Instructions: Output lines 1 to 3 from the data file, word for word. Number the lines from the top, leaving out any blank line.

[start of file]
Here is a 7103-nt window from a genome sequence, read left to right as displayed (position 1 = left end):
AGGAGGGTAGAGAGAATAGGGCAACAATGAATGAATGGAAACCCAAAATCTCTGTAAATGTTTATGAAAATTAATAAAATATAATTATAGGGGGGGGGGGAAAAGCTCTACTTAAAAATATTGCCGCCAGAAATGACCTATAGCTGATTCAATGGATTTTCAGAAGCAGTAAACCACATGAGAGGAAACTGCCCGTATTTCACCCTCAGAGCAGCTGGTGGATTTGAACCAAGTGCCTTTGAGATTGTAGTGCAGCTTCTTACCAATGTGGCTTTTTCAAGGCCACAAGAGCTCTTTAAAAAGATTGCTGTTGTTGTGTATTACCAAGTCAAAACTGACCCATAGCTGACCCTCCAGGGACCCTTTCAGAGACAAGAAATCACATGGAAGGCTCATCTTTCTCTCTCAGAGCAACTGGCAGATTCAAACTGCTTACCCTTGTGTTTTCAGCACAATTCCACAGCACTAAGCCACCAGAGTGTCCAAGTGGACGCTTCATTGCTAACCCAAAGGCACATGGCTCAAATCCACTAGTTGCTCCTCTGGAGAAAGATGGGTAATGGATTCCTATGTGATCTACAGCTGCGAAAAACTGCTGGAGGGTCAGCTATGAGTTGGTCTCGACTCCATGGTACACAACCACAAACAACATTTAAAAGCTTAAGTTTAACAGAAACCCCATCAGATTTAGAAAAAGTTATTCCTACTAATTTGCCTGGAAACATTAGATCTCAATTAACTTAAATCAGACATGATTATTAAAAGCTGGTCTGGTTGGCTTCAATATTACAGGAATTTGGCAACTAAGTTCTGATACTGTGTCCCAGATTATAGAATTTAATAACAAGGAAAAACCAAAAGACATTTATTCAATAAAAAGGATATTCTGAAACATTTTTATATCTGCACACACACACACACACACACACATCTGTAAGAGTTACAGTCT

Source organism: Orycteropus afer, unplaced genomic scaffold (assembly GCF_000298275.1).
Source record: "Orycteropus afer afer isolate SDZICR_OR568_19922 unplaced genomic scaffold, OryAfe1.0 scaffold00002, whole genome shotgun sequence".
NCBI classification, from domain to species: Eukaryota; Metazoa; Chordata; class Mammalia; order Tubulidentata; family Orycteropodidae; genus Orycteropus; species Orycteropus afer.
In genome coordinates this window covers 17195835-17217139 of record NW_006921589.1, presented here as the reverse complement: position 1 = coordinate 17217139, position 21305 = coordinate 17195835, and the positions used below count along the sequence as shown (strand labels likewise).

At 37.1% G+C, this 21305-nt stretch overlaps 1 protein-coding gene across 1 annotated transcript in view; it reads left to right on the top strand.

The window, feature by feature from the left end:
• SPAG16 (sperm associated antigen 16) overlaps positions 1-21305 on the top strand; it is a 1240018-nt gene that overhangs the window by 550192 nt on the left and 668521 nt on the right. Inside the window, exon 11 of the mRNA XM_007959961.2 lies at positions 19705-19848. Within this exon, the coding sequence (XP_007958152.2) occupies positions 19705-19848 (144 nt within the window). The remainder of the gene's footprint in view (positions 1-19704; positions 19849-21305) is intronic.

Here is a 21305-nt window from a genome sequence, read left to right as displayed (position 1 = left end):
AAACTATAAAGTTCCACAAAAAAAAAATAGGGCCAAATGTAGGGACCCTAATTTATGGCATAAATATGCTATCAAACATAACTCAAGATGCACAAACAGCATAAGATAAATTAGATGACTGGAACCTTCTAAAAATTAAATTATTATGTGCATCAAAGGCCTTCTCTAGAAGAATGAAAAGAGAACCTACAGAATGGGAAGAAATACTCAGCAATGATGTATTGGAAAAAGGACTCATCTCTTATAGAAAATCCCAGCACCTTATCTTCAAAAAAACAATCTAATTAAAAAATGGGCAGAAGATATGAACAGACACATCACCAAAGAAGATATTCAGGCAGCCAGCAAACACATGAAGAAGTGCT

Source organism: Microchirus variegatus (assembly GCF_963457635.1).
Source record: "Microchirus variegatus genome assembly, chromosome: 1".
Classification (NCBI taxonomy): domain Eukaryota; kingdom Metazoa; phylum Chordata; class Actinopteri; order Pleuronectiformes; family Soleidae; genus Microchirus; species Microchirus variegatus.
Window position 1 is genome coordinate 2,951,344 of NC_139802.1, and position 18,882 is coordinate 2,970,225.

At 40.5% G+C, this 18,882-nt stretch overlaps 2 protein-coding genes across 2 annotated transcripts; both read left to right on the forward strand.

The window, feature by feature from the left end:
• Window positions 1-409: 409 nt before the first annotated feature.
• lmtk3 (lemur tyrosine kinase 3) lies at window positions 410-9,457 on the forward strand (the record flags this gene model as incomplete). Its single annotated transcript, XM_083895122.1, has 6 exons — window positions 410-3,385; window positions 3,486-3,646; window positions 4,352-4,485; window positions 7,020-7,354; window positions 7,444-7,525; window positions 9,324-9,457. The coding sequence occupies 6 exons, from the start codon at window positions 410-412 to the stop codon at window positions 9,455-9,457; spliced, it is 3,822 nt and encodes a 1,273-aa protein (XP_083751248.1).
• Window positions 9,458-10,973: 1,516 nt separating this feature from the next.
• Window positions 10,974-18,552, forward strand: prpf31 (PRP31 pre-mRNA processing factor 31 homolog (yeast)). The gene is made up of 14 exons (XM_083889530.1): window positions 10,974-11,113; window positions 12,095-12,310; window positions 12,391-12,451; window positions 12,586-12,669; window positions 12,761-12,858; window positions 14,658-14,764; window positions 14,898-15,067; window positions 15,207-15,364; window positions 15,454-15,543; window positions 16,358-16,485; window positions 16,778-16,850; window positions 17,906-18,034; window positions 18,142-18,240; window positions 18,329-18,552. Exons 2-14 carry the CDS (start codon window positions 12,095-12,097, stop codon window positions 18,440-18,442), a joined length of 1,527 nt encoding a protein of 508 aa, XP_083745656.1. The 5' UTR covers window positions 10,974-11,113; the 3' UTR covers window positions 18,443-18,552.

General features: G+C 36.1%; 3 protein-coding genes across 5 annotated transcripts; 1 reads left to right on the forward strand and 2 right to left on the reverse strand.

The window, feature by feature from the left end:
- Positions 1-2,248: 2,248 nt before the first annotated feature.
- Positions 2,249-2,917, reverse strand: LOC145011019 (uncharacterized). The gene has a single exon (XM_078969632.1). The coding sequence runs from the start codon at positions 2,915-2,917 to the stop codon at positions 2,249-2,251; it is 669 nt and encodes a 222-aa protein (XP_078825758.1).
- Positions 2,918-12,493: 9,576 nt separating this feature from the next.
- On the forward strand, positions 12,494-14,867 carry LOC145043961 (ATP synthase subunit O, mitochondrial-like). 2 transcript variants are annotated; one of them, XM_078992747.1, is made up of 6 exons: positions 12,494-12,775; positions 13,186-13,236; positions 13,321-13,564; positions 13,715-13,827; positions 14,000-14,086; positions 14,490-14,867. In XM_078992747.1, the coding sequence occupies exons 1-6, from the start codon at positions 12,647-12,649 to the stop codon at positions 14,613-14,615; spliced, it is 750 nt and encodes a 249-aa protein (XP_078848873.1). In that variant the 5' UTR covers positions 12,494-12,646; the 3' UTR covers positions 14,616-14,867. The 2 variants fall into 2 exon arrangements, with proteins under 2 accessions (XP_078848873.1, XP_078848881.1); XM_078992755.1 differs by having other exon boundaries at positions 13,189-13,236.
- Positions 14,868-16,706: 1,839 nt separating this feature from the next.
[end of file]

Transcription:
Here is a 7103-nt window from a genome sequence, read left to right as displayed (position 1 = left end):
AGGAGGGTAGAGAGAATAGGGCAACAATGAATGAATGGAAACCCAAAATCTCTGTAAATGTTTATGAAAATTAATAAAATATAATTATAGGGGGGGGGGGAAAAGCTCTACTTAAAAATATTGCCGCCAGAAATGACCTATAGCTGATTCAATGGATTTTCAGAAGCAGTAAACCACATGAGAGGAAACTGCCCGTATTTCACCCTCAGAGCAGCTGGTGGATTTGAACCAAGTGCCTTTGAGATTGTAGTGCAGCTTCTTACCAATGTGGCTTTTTCAAGGCCACAAGAGCTCTTTAAAAAGATTGCTGTTGTTGTGTATTACCAAGTCAAAACTGACCCATAGCTGACCCTCCAGGGACCCTTTCAGAGACAAGAAATCACATGGAAGGCTCATCTTTCTCTCTCAGAGCAACTGGCAGATTCAAACTGCTTACCCTTGTGTTTTCAGCACAATTCCACAGCACTAAGCCACCAGAGTGTCCAAGTGGACGCTTCATTGCTAACCCAAAGGCACATGGCTCAAATCCACTAGTTGCTCCTCTGGAGAAAGATGGGTAATGGATTCCTATGTGATCTACAGCTGCGAAAAACTGCTGGAGGGTCAGCTATGAGTTGGTCTCGACTCCATGGTACACAACCACAAACAACATTTAAAAGCTTAAGTTTAACAGAAACCCCATCAGATTTAGAAAAAGTTATTCCTACTAATTTGCCTGGAAACATTAGATCTCAATTAACTTAAATCAGACATGATTATTAAAAGCTGGTCTGGTTGGCTTCAATATTACAGGAATTTGGCAACTAAGTTCTGATACTGTGTCCCAGATTATAGAATTTAATAACAAGGAAAAACCAAAAGACATTTATTCAATAAAAAGGATATTCTGAAACATTTTTATATCTGCACACACACACACACACACACACATCTGTAAGAGTTACAGTCT

Source organism: Orycteropus afer, unplaced genomic scaffold (assembly GCF_000298275.1).